The large proportion of missing data and low numbers of observations within strata for some variables precluded some analyses. Pregnancy, occupation and type of care sought could not be examined for these reasons. Socioeconomic status was previously found to be associated with health-seeking behaviour during the 2009 influenza pandemic and could play a similar role during seasonal epidemics . There was no good indicator of socioeconomic status available, although the highest educational qualification achieved was considered to be an adequate proxy. Despite these limitations, we were still able to examine a large number of individual risk factors where only a small proportion of entries were classified as missing and without obvious correlation with the outcome variables. In this context, it should be noted that we did not have any information on participants who may have made an attempt to complete the survey but did not finish, and we therefore cannot rule out that this may introduce a bias.
Conclusions and implications
Severity of illness and service utilization
The majority of individuals with ARI or ILI did not visit a health service. This is in line with findings from Flu Watch, a cohort study collecting data on influenza from households in England, as well as findings from similar studies elsewhere which showed that the majority of individuals with ILI in other northern European countries such as Sweden and the Netherlands did not visit a doctor between 2003 and 2013 [22, 24]. Conversely, the proportion of individuals with ILI seeking care in southern European countries such as Portugal, Italy, Spain and France has been shown to be greater .
There was very strong evidence to suggest that more severe episodes of illness increased the likelihood of visiting a health service, even when all indicators and confounders were adjusted for. Therefore, despite the fact that all indicators were associated with each other, each severity indicator was to some extent independently associated with health-seeking behaviour. These results agreed with data from Belgium which showed that patients who sought care tended to have more symptoms and a longer duration of illness . Sentinel surveillance is therefore likely to underestimate the number of influenza episodes in the community but also routinely capture more severe episodes of illness, thus distorting interpretations of seasonal severity, as previously suggested .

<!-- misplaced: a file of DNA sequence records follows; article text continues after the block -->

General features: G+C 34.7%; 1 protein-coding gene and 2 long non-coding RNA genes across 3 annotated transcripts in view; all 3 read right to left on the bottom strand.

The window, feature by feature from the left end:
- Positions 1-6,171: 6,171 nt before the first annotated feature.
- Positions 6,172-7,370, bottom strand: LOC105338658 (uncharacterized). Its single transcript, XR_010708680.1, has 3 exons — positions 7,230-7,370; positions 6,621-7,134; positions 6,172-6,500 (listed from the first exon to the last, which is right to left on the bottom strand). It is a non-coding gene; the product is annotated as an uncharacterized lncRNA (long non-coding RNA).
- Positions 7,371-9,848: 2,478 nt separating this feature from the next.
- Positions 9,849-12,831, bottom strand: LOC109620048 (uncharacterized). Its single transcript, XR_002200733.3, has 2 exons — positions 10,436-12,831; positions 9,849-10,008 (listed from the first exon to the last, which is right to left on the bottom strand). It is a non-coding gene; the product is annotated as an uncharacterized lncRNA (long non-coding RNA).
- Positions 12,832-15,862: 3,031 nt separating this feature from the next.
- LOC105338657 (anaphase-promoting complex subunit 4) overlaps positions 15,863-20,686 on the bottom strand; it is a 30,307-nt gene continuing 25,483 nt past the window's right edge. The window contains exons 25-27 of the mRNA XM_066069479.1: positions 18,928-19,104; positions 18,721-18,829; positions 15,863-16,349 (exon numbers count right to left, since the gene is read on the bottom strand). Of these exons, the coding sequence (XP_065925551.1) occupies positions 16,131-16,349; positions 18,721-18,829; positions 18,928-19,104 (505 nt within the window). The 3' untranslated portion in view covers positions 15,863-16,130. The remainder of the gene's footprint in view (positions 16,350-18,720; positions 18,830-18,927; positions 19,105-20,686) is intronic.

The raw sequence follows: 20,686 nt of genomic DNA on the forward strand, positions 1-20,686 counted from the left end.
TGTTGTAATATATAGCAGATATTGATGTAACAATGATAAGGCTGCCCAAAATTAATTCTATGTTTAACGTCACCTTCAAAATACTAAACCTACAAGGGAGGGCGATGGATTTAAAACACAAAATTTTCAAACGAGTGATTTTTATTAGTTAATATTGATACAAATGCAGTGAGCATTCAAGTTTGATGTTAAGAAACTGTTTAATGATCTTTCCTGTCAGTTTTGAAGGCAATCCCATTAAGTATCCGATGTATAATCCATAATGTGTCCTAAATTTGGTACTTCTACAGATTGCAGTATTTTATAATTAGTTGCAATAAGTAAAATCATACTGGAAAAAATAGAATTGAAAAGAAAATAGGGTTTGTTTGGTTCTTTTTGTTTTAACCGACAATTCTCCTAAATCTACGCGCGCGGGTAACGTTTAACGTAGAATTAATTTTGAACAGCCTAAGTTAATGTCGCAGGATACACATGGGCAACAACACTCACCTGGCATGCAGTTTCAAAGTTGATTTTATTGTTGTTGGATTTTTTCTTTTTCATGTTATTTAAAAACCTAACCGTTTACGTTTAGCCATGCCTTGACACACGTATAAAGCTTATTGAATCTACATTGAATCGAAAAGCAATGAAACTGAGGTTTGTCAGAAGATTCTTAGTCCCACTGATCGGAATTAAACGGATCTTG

NHS guidelines recommend that otherwise-healthy individuals only seek care if symptoms have not improved after a week . It was therefore expected that if individuals were following these guidelines, the odds of visiting a health service would be roughly similar for those with an illness duration of 0–3 and 4–7 days after adjusting for confounders such as age and underlying health conditions. However, those who were ill for 4–7 days were more than twice as likely to visit a service compared to those who were ill for 0–3 days. It is possible that individuals are unaware of these guidelines or are choosing to seek care earlier than recommended.
Those who fulfilled the ILI definition were more likely than those with ARI to visit a service. Furthermore, the odds of this health-seeking behaviour were seen to increase when the percentage decrease in health-score surpassed the threshold of 20.1%. Altogether, these data suggested that individuals were capable of gauging the severity of their disease and categorizing more severe episodes as “flu-like”. This is supported by an observed increase in the likelihood of visiting a health service when individuals self-diagnosed their illness as flu compared to a cold.
Although the odds of visiting a health service increased as all three severity indicators increased, there was also some overlap in confidence intervals between categories which limited further interpretation of results. This was likely due to the inclusion of confounders in the full model and subsequent sparsity of data across strata.
Other factors influencing service utilization
The fully-adjusted model displayed strong evidence for clustering by individual. This indicated that to some extent, visiting a health service was driven by an individual or personal component. Similar to previous studies of both seasonal and pandemic influenza, being female was associated with a greater likelihood of visiting a health service for a given level of symptom severity [11, 27]. As the presence of children in the household was adjusted for (and was not associated with visiting a health service), it was thought that the increased likelihood of women in childcare roles was not the main reason for the observed association. The decreased propensity of men to seek care has been widely reported and is considered to be the case irrespective of age and ethnicity, although it may vary according to the disease and sociocultural norms .